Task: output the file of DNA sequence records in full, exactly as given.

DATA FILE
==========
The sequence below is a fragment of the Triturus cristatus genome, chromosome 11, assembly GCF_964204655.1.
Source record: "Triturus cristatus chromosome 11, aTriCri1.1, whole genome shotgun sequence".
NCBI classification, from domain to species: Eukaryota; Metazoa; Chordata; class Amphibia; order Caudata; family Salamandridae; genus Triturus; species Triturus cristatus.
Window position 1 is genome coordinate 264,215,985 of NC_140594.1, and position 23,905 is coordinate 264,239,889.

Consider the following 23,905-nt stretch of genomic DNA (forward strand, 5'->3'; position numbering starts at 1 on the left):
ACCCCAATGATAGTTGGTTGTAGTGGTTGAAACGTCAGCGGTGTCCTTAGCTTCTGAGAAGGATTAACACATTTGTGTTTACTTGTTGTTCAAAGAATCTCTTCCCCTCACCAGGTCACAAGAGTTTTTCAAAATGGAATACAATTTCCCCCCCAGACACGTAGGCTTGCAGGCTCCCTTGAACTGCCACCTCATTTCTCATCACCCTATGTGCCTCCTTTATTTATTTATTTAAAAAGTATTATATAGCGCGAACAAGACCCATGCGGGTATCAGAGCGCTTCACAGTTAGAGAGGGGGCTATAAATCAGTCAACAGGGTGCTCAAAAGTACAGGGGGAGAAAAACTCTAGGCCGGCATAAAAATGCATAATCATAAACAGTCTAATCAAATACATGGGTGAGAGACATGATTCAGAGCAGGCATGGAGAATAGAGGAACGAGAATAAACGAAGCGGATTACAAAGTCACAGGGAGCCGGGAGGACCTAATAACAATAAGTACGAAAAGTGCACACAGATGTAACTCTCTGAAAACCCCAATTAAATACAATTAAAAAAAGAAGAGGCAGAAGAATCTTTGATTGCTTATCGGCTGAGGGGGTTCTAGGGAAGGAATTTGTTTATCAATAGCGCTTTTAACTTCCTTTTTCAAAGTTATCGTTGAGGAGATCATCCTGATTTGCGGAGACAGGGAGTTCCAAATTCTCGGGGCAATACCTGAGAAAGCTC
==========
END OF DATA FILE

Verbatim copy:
The sequence below is a fragment of the Triturus cristatus genome, chromosome 11, assembly GCF_964204655.1.
Source record: "Triturus cristatus chromosome 11, aTriCri1.1, whole genome shotgun sequence".
NCBI classification, from domain to species: Eukaryota; Metazoa; Chordata; class Amphibia; order Caudata; family Salamandridae; genus Triturus; species Triturus cristatus.
Window position 1 is genome coordinate 264,215,985 of NC_140594.1, and position 23,905 is coordinate 264,239,889.

Consider the following 23,905-nt stretch of genomic DNA (forward strand, 5'->3'; position numbering starts at 1 on the left):
ACCCCAATGATAGTTGGTTGTAGTGGTTGAAACGTCAGCGGTGTCCTTAGCTTCTGAGAAGGATTAACACATTTGTGTTTACTTGTTGTTCAAAGAATCTCTTCCCCTCACCAGGTCACAAGAGTTTTTCAAAATGGAATACAATTTCCCCCCCAGACACGTAGGCTTGCAGGCTCCCTTGAACTGCCACCTCATTTCTCATCACCCTATGTGCCTCCTTTATTTATTTATTTAAAAAGTATTATATAGCGCGAACAAGACCCATGCGGGTATCAGAGCGCTTCACAGTTAGAGAGGGGGCTATAAATCAGTCAACAGGGTGCTCAAAAGTACAGGGGGAGAAAAACTCTAGGCCGGCATAAAAATGCATAATCATAAACAGTCTAATCAAATACATGGGTGAGAGACATGATTCAGAGCAGGCATGGAGAATAGAGGAACGAGAATAAACGAAGCGGATTACAAAGTCACAGGGAGCCGGGAGGACCTAATAACAATAAGTACGAAAAGTGCACACAGATGTAACTCTCTGAAAACCCCAATTAAATACAATTAAAAAAAGAAGAGGCAGAAGAATCTTTGATTGCTTATCGGCTGAGGGGGTTCTAGGGAAGGAATTTGTTTATCAATAGCGCTTTTAACTTCCTTTTTCAAAGTTATCGTTGAGGAGATCATCCTGATTTGCGGAGACAGGGAGTTCCAAATTCTCGGGGCAATACCTGAGAAAGCTC